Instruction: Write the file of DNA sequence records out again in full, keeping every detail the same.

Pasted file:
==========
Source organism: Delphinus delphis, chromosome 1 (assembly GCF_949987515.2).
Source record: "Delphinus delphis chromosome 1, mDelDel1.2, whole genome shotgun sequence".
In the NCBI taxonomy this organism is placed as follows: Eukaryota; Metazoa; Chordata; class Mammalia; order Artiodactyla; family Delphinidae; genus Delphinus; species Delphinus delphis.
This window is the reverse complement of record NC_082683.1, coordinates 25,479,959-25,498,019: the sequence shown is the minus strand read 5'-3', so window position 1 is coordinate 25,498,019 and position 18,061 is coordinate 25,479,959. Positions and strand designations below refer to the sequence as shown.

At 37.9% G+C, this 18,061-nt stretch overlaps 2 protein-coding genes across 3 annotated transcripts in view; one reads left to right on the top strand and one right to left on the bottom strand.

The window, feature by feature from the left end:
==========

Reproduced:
Source organism: Delphinus delphis, chromosome 1 (assembly GCF_949987515.2).
Source record: "Delphinus delphis chromosome 1, mDelDel1.2, whole genome shotgun sequence".
In the NCBI taxonomy this organism is placed as follows: Eukaryota; Metazoa; Chordata; class Mammalia; order Artiodactyla; family Delphinidae; genus Delphinus; species Delphinus delphis.
This window is the reverse complement of record NC_082683.1, coordinates 25,479,959-25,498,019: the sequence shown is the minus strand read 5'-3', so window position 1 is coordinate 25,498,019 and position 18,061 is coordinate 25,479,959. Positions and strand designations below refer to the sequence as shown.

At 37.9% G+C, this 18,061-nt stretch overlaps 2 protein-coding genes across 3 annotated transcripts in view; one reads left to right on the top strand and one right to left on the bottom strand.

The window, feature by feature from the left end: